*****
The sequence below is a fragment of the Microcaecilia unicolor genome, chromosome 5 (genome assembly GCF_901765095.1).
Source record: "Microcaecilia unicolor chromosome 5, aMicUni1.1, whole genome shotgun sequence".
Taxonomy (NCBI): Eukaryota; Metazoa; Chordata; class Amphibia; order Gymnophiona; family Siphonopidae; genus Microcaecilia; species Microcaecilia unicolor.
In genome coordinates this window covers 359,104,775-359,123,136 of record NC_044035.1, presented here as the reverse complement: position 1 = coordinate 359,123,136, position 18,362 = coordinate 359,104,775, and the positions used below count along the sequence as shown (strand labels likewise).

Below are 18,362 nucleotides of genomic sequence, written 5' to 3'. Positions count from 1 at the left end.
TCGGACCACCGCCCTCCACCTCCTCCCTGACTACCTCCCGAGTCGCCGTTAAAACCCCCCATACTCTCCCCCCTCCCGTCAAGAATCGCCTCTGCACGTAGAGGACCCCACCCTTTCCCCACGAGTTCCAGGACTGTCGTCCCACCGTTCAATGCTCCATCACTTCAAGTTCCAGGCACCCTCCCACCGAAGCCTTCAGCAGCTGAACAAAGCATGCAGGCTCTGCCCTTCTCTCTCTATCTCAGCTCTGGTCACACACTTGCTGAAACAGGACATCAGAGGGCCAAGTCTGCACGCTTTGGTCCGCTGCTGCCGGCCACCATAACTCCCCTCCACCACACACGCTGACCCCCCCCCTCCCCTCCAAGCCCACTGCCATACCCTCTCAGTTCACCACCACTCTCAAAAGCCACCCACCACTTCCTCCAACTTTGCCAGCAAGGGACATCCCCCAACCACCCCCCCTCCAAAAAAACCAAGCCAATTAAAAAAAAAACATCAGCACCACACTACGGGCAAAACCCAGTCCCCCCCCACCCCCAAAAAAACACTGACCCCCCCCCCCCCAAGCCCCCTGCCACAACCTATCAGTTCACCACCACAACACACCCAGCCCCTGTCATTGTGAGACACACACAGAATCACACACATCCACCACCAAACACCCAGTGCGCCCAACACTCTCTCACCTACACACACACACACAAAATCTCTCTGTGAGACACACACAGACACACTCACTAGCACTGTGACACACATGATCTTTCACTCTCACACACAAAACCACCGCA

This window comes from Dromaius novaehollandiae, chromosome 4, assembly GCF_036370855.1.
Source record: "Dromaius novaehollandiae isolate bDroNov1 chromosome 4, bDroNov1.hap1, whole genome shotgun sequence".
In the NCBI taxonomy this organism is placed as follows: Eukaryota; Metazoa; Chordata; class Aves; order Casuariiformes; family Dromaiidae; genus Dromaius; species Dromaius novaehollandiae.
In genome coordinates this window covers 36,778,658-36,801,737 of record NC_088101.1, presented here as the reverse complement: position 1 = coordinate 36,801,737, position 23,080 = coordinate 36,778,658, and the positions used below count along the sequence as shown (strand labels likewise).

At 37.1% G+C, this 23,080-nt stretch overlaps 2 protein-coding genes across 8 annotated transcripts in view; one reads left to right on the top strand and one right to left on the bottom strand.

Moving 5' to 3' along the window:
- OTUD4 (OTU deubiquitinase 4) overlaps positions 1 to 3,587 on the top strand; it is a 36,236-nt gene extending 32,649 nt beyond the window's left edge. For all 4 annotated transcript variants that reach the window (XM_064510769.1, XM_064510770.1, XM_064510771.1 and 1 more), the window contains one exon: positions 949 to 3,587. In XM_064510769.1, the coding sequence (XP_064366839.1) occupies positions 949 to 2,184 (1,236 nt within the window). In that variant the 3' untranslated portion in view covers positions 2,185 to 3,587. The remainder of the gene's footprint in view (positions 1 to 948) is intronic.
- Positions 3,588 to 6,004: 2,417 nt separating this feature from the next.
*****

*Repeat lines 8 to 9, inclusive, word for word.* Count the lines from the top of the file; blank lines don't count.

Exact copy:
Source record: "Dromaius novaehollandiae isolate bDroNov1 chromosome 4, bDroNov1.hap1, whole genome shotgun sequence".
In the NCBI taxonomy this organism is placed as follows: Eukaryota; Metazoa; Chordata; class Aves; order Casuariiformes; family Dromaiidae; genus Dromaius; species Dromaius novaehollandiae.